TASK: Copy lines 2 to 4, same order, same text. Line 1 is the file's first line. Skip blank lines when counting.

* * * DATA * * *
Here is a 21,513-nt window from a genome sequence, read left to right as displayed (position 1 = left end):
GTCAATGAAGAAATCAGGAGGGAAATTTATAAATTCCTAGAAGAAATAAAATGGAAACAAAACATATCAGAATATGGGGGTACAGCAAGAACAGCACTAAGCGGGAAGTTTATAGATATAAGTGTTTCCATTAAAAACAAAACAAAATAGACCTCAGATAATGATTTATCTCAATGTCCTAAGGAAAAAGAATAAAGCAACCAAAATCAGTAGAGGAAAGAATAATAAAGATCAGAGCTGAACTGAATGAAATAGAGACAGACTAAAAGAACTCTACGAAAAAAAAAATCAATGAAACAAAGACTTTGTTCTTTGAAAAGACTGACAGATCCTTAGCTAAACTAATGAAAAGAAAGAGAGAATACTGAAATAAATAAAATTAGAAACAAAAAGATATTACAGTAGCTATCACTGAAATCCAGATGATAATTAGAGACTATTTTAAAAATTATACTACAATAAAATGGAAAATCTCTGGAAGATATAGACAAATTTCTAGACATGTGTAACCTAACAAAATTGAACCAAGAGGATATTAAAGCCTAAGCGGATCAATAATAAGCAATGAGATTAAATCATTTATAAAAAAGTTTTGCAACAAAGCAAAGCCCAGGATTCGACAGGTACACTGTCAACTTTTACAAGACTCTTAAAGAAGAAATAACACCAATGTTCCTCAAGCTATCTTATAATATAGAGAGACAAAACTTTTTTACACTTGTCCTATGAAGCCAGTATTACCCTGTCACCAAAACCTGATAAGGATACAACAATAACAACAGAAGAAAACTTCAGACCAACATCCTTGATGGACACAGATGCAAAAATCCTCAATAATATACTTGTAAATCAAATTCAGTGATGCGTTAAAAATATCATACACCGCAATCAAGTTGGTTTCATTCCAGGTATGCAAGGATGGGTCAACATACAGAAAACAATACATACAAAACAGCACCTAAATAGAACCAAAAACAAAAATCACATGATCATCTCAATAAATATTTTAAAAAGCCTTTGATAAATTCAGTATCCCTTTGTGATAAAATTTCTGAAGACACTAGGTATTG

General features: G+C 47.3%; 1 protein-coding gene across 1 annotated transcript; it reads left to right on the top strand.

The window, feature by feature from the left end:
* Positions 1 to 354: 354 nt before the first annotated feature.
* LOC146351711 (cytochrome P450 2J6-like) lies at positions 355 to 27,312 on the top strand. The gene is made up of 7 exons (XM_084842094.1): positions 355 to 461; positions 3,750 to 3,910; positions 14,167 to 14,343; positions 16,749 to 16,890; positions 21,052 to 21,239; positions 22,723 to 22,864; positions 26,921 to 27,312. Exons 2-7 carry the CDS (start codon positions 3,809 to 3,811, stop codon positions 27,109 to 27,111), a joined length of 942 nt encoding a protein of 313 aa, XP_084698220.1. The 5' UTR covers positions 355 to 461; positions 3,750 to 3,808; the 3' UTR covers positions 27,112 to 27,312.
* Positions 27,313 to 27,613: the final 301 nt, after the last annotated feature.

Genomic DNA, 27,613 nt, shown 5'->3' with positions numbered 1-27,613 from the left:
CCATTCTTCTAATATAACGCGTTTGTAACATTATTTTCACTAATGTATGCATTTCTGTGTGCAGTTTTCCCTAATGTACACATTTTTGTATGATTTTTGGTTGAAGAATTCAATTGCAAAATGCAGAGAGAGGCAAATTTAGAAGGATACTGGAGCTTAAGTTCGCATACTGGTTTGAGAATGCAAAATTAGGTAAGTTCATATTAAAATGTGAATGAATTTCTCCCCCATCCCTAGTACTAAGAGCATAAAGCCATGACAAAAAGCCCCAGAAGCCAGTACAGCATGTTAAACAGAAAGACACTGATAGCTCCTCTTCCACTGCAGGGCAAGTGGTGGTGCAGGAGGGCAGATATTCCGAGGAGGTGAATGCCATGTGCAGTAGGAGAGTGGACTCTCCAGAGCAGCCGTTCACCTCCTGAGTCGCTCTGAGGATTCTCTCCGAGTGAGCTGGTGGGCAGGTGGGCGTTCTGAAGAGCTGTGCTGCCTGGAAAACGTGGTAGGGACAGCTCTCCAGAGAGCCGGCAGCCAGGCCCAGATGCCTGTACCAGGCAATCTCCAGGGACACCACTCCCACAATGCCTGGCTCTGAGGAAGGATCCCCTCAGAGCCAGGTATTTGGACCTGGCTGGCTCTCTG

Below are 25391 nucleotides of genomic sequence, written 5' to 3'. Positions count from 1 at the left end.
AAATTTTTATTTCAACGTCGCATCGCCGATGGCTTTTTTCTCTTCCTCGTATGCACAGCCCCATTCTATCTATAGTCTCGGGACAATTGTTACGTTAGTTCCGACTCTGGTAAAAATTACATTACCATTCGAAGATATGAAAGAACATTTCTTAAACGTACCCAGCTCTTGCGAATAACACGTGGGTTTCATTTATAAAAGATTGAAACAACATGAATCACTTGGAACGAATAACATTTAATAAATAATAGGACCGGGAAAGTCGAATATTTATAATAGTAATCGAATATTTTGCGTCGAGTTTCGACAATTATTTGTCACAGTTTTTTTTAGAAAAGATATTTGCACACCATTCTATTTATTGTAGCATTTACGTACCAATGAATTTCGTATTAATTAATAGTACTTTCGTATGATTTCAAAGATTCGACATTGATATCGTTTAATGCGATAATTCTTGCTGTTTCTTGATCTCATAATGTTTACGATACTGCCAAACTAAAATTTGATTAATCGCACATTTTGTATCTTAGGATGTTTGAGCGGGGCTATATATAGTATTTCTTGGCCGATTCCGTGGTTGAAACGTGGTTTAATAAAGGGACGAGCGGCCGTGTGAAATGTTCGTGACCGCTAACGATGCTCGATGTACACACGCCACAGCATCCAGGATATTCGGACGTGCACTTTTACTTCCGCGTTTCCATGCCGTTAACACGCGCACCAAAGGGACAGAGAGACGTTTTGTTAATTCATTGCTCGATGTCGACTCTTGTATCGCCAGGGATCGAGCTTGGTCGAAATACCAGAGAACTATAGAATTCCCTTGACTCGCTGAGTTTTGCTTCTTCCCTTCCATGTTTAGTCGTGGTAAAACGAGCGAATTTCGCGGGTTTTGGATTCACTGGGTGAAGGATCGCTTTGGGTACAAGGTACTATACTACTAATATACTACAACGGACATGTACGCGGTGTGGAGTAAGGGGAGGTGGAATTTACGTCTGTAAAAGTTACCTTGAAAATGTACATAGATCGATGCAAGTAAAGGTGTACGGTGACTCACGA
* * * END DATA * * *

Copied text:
GTCAATGAAGAAATCAGGAGGGAAATTTATAAATTCCTAGAAGAAATAAAATGGAAACAAAACATATCAGAATATGGGGGTACAGCAAGAACAGCACTAAGCGGGAAGTTTATAGATATAAGTGTTTCCATTAAAAACAAAACAAAATAGACCTCAGATAATGATTTATCTCAATGTCCTAAGGAAAAAGAATAAAGCAACCAAAATCAGTAGAGGAAAGAATAATAAAGATCAGAGCTGAACTGAATGAAATAGAGACAGACTAAAAGAACTCTACGAAAAAAAAAATCAATGAAACAAAGACTTTGTTCTTTGAAAAGACTGACAGATCCTTAGCTAAACTAATGAAAAGAAAGAGAGAATACTGAAATAAATAAAATTAGAAACAAAAAGATATTACAGTAGCTATCACTGAAATCCAGATGATAATTAGAGACTATTTTAAAAATTATACTACAATAAAATGGAAAATCTCTGGAAGATATAGACAAATTTCTAGACATGTGTAACCTAACAAAATTGAACCAAGAGGATATTAAAGCCTAAGCGGATCAATAATAAGCAATGAGATTAAATCATTTATAAAAAAGTTTTGCAACAAAGCAAAGCCCAGGATTCGACAGGTACACTGTCAACTTTTACAAGACTCTTAAAGAAGAAATAACACCAATGTTCCTCAAGCTATCTTATAATATAGAGAGACAAAACTTTTTTACACTTGTCCTATGAAGCCAGTATTACCCTGTCACCAAAACCTGATAAGGATACAACAATAACAACAGAAGAAAACTTCAGACCAACATCCTTGATGGACACAGATGCAAAAATCCTCAATAATATACTTGTAAATCAAATTCAGTGATGCGTTAAAAATATCATACACCGCAATCAAGTTGGTTTCATTCCAGGTATGCAAGGATGGGTCAACATACAGAAAACAATACATACAAAACAGCACCTAAATAGAACCAAAAACAAAAATCACATGATCATCTCAATAAATATTTTAAAAAGCCTTTGATAAATTCAGTATCCCTTTGTGATAAAATTTCTGAAGACACTAGGTATTG

General features: G+C 47.3%; 1 protein-coding gene across 1 annotated transcript; it reads left to right on the top strand.

The window, feature by feature from the left end: